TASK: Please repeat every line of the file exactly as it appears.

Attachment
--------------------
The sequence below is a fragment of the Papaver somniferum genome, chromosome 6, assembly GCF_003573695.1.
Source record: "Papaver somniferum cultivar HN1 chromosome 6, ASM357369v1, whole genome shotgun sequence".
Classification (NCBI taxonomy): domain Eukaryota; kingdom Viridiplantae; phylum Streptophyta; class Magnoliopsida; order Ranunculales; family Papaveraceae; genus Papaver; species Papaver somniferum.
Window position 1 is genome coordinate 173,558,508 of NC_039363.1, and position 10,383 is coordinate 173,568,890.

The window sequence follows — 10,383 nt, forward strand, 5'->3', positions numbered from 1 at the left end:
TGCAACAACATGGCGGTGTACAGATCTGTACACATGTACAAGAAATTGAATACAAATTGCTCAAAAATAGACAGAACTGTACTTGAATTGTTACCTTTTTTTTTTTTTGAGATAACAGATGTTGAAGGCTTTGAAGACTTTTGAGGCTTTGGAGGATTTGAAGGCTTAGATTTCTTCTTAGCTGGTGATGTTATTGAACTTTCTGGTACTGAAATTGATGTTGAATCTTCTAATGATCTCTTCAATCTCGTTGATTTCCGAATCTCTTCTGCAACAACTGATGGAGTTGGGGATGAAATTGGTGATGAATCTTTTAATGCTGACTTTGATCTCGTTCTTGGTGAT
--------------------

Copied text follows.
The sequence below is a fragment of the Papaver somniferum genome, chromosome 6, assembly GCF_003573695.1.
Source record: "Papaver somniferum cultivar HN1 chromosome 6, ASM357369v1, whole genome shotgun sequence".
Classification (NCBI taxonomy): domain Eukaryota; kingdom Viridiplantae; phylum Streptophyta; class Magnoliopsida; order Ranunculales; family Papaveraceae; genus Papaver; species Papaver somniferum.
Window position 1 is genome coordinate 173,558,508 of NC_039363.1, and position 10,383 is coordinate 173,568,890.

The window sequence follows — 10,383 nt, forward strand, 5'->3', positions numbered from 1 at the left end:
TGCAACAACATGGCGGTGTACAGATCTGTACACATGTACAAGAAATTGAATACAAATTGCTCAAAAATAGACAGAACTGTACTTGAATTGTTACCTTTTTTTTTTTTTGAGATAACAGATGTTGAAGGCTTTGAAGACTTTTGAGGCTTTGGAGGATTTGAAGGCTTAGATTTCTTCTTAGCTGGTGATGTTATTGAACTTTCTGGTACTGAAATTGATGTTGAATCTTCTAATGATCTCTTCAATCTCGTTGATTTCCGAATCTCTTCTGCAACAACTGATGGAGTTGGGGATGAAATTGGTGATGAATCTTTTAATGCTGACTTTGATCTCGTTCTTGGTGAT